The State of Wisconsin Hazard Mitigation Plan is a publication of the Wisconsin Silver Jackets Hazard Mitigation Team under the Wisconsin Emergency Management Program. The plan outlines the state mitigation planning process, mitigation strategy, coordination of local mitigation planning, plan maintenance process, and comprehensive state mitigation program. State mitigation goals include minimizing disruption from natural hazards, enhancing public awareness of natural hazards and disaster preparedness, encouraging hazard mitigation planning, supporting intergovernmental coordination, and improving the disaster resilience of infrastructure. The mitigation action plan described in the report details a number of actions across multiple government agencies designed to address impacts of climate change, and appendices within the plan also specifically identify climate change as an element of changing future conditions that represents a hazard to the state.
- The Wisconsin Coastal Management Program’s federal consistency review process provides the state with an effective means to influence federal actions in the coastal zone, alleviating potential conflicts between federal and state programs.
- The Wisconsin Initiative on Climate Change Impacts is a state-led effort to address climate change impacts and recommend practical adaptation strategies. Conducting such an effort through a network of state shareholders and scientists allows for tailored adaptation efforts and increased state management capacity for future hazards.
- The Coastal Management Grant Program, administered by the Wisconsin Coastal Management Program, provides support for projects that address implementation of green infrastructure.
- Administrative rules for floodplain management are flexible and allow alternative mitigation programs such as easement purchases to be used to meet management standards, encouraging use of a broad range of mitigation strategies.
- Shoreline protection objectives for wetland management include flood water storage capacity and shoreline erosion protection, formally acknowledging the role of wetlands in mitigating flood risk.
- Stormwater permits issued through the Wisconsin Pollutant Discharge Elimination System promote mitigation alternatives by requiring outreach related to shoreline management, stormwater infiltration, and use of environmentally sensitive land development design principles. Listed best management practices also include constructed wetlands and vegetative buffers.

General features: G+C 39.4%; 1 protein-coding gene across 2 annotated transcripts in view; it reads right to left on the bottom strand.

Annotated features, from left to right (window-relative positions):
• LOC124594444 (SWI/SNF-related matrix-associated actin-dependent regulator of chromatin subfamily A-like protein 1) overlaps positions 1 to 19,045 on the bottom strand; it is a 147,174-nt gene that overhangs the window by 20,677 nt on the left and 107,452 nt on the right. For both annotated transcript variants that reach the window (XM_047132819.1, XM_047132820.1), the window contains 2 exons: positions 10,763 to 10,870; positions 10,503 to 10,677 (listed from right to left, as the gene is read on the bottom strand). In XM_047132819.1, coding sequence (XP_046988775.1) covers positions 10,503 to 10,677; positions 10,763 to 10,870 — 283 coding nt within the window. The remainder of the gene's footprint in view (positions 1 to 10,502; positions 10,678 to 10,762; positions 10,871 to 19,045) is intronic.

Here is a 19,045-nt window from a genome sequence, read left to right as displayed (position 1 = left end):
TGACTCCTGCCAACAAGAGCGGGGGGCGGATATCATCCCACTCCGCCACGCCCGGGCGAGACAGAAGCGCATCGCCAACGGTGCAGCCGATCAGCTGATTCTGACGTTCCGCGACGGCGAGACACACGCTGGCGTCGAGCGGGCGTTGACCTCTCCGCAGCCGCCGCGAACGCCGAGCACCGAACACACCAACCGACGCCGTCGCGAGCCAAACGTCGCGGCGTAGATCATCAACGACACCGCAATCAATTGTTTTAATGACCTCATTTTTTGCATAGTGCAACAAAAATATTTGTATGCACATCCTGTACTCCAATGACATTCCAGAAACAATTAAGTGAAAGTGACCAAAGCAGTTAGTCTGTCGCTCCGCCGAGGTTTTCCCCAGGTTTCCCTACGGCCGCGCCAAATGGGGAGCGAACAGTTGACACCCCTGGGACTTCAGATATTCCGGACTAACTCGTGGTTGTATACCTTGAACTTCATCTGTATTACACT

- The Wisconsin Shoreland Protection Program includes a 75 foot setback from the ordinary high-water mark as a minimum zoning standard for buildings and structures.
- Program rules for floodplain management establish minimization of future flood areas and prevention of increases in regional flood levels as goals of the program, making future risks a formal priority.
- Standards for hydraulic studies used to create floodplain maps require that flood discharges in rapidly urbanizing areas reflect increased runoff from future development projections.
- Floodplain management regulations require that residential structures in floodfringe areas have the lowest floor elevated 2 feet above the 1% annual chance flood elevation. This elevation is established throughout regulations as the flood protection elevation.
- The land-use element of comprehensive plans for communities requires identification of current trends in land-use as well as projections of land-use 20 years into the future.
- The Wisconsin Initiative on Climate Change Impacts address climate change impacts, vulnerabilities, and practical adaptation strategies within the state. The initiative includes a work group on coastal communities that details specific risks and strategies for coastal areas.
- The State of Wisconsin Hazard Mitigation Plan includes a mitigation action plan that specifies multiple actions across state agencies to address climate change impacts, which are formally identified as an element of changing future conditions that represent a hazard to the state.
- The state coastal management program provides land acquisition grants for at-risk coastal areas through the NOAA Coastal and Estuarine Land Conservation Program, reducing potential future losses and demand for disaster recovery efforts.
- For floodplain management purposes, if a developed area is downstream of a dam compliant with state standards it is zoned as though the dam is nonexistent during a regional flood event for high hazard dams, or the area is zoned assuming dam failure during a regional flood for low hazard dams. This allows mitigation measures to be put into place and addresses the residual risk of dam failure prior to a disaster event.
- The Wisconsin Coastal Management Program has a specific objective to improve coordination of activities at the multiple levels of government involved in coastal issues. The Wisconsin Coastal Management Council and Coastal Natural Hazards Work Group were established to further this objective, building collaboration across multiple agencies and stakeholders into decision-making.
- Floodplain management standards can be included in a variety of regulations such as building codes, flood insurance regulations, and stormwater management regulations, allowing coastal flood issues to be addressed from multiple perspectives.
- Community comprehensive plans must contain an element related to intergovernmental cooperation. This formally acknowledges the need for management efforts across agencies, a critical component of a holistic approach.
- The State of Wisconsin Hazard Mitigation Plan lists supporting intergovernmental coordination as a mitigation goal, recognizing the need to mitigate hazards from multiple levels of government and across agency boundaries.